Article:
Hydraulic brake gurus..I NEED HELP!!!

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  #1  
Old 08-31-10, 06:40 PM
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Hydraulic brake gurus..I NEED HELP!!!

I'm about to go nuts.. just cant get this to work!

I have a 1953 F100 with a 77 Ford Granada booster and master cylinder, a GM Monte Carlo disc setup, and it worked flawlessly for 10 years... until the master leaked out the back.

I replaced the master and the brakes were perfect BUT, and I figured this out after 2 more masters, the mfg supplied the wrong lid and it poured fluid everywhere! I replaced the master again and accidently sucked the resevoir dry with a mighty vac, that was the beginning of my problems, I have had no brakes in front since!

Recently I bled the brakes over and over again, I then reverse bled the brakes over and over again, plenty of pedal with no motor, almost to the floor with motor. I checked the adjustment of the push rod and it is exactly right. With motor I have rear brakes kinda.

I have plenty of firm pedal with no motor, if I jack up the truck and roll the tires, I have front brakes. If I plug the booster vacuum line and pull out in teh driveway, I have 4 wheel brakes but manual and an expected hard pedal which to me eliminates the possibility of air in the lines. I have quite literally run 1/2 gallon of fluid thru this thing!

I have since removed the combo valve,TEEed the front, and put a manual adjustment for the rear to eliminate a shifting combo valve possibility.

The $1 question... can a booster cause this? My booster only has 6K on it but the rear seal on the master has recently blown. The booster has a weep groove and it leaked fluid out when the master went.

Correct me if I'm wrong... with or without vaccuum I should have the same throw on the brake rod? If the brakes work with no motor, they should work the same but easier with motor? If I had air in the line, the brakes would be spongy with no motor, if not spongy with no motor they should work with motor? The booster has an input rod and a spring that pushes a diaphram, on the other side is this actuator rod that pushes the master, there is no room for slop and it is basically direct coupled..right?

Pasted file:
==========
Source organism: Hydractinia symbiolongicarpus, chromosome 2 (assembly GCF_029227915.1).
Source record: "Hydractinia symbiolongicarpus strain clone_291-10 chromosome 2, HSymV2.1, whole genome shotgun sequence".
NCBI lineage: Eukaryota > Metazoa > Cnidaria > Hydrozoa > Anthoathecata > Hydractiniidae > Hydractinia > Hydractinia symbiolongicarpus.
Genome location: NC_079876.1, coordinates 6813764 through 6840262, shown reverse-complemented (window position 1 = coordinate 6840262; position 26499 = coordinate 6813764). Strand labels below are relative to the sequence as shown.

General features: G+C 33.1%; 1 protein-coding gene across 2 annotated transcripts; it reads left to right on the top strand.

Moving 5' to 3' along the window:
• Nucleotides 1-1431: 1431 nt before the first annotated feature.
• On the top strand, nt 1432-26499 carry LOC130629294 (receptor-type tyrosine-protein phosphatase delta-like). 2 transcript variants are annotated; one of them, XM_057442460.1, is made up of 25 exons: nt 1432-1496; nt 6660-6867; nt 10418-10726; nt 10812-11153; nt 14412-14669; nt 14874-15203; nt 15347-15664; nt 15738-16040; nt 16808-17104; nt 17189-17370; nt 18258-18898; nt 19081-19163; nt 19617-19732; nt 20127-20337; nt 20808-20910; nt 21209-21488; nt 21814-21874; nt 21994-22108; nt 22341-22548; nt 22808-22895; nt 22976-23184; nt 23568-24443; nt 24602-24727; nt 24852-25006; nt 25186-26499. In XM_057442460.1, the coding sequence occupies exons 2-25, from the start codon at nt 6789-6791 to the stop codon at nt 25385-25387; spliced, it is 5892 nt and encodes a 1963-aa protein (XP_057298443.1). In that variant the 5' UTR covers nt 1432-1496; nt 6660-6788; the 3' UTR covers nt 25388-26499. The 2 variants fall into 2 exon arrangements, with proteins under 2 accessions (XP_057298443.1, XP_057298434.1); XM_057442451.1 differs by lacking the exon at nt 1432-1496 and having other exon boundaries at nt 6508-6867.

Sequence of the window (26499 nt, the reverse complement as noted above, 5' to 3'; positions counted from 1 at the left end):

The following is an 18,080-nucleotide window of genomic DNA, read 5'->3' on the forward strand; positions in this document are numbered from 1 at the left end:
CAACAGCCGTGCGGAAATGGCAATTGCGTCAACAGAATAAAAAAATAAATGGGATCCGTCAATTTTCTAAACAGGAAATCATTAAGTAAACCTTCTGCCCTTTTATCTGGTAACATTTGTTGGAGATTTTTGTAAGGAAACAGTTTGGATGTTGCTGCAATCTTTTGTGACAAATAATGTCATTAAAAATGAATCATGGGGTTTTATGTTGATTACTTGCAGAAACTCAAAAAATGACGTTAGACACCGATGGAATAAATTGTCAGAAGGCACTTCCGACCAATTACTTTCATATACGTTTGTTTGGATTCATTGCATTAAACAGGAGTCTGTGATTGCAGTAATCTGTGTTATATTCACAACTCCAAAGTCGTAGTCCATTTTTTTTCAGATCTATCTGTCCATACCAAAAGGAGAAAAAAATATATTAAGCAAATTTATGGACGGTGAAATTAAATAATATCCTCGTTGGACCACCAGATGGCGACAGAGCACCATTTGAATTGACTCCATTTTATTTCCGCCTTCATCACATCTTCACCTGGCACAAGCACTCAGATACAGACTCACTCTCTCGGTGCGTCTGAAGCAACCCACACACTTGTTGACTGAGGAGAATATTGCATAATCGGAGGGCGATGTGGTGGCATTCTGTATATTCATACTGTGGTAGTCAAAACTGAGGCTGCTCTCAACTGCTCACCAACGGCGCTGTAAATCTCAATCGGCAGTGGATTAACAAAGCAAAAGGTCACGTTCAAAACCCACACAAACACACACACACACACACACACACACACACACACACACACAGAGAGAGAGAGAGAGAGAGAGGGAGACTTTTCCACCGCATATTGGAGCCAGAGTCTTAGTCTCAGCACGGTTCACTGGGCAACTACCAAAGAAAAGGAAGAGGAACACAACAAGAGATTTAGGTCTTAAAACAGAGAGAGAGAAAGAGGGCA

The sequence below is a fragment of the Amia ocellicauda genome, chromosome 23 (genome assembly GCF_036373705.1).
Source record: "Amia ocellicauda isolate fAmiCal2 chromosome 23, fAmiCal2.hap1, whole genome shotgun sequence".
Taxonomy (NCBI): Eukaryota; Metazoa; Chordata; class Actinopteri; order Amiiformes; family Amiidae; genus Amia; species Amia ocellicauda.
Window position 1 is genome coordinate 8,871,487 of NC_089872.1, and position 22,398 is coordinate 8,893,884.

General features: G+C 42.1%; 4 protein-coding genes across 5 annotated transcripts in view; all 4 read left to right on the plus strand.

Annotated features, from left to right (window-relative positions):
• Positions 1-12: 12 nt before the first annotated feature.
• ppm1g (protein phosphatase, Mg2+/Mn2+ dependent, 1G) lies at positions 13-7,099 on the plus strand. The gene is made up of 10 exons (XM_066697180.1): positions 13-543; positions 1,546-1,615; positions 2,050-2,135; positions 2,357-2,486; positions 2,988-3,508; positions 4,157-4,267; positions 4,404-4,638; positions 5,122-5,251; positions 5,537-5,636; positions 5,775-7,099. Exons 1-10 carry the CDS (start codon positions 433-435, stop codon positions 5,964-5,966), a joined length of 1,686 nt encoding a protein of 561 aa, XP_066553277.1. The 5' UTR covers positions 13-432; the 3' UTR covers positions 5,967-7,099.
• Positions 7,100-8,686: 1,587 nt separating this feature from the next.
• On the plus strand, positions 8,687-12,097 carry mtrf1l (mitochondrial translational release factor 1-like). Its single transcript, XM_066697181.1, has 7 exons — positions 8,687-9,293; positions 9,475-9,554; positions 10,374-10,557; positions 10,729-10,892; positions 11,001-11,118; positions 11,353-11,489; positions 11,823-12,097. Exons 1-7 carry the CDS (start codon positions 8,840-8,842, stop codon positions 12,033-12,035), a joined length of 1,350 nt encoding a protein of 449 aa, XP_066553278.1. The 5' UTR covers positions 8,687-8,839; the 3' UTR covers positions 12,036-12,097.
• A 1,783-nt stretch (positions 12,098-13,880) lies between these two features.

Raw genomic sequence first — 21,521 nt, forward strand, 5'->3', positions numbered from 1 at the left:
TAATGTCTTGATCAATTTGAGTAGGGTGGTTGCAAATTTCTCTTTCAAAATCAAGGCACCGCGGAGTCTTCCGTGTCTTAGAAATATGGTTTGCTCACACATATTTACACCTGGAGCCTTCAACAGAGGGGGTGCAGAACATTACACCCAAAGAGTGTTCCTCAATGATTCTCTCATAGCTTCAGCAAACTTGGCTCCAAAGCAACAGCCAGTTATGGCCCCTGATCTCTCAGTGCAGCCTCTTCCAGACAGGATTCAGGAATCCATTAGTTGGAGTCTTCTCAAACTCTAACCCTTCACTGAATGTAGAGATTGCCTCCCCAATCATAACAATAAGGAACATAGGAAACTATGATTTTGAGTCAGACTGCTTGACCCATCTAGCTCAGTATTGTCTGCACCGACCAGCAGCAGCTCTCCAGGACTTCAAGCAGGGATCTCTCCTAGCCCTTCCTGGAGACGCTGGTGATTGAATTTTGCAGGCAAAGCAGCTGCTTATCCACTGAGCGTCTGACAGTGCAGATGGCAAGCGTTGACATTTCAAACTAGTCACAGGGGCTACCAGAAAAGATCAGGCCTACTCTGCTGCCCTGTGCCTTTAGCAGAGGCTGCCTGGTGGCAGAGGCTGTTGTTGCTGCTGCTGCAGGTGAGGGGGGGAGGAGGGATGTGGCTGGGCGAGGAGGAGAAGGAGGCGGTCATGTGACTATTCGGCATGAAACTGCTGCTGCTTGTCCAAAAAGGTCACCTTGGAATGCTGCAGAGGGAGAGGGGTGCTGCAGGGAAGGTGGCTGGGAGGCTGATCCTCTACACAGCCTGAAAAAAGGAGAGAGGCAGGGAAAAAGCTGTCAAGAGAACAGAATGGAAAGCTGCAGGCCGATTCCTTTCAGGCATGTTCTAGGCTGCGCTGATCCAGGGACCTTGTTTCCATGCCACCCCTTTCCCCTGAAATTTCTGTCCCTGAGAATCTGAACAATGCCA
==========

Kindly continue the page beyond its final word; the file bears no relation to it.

Is there a way to test a booster?

 
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  #2  
Old 08-31-10, 07:30 PM
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In truth, My gut tells me you flipped a seal when you sucked the master dry.

The booster, While yes , it can cause all sorts of Anomolies, Doesnt really cause hydro issues, unless the pushrod is adjusted too long.

Try this....Remove the lines from M/C...Cover the holes with Index and ring finger, and have an assistant push the brake pedal to the floor ...ONCE....Did you get an even amount of fluid from BOTH ports????
 
  #3  
Old 09-01-10, 04:54 AM
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I'll have to try that, here is more info... I removed the line from the front on the master since that is the circuit that isnt working. I plugged the port and confirmed that I cant push the pedal.

I'm not sure if I would get equal amounts of fluid from both reservoirs doing the test that you ask since the circuits and reservoirs are not equal due to the front disks. Would not the front circuit move more fluid normally?

I do notice that when I push the pedal I get a little fountain spout of fluid in the rear circuit reservoir that I don't get in the front reservoir. I have however looked at other vehicles and I believe this to be normal.

When you say flipped a seal, in the master? Keep in mind that the master on there now is not the same master that was on there when the dry reservoir happened.
 
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Old 09-01-10, 10:10 AM
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Originally Posted by HotRod53F100 View Post
When you say flipped a seal, in the master? Keep in mind that the master on there now is not the same master that was on there when the dry reservoir happened.
Sorry, misread that...I thought it was the same one.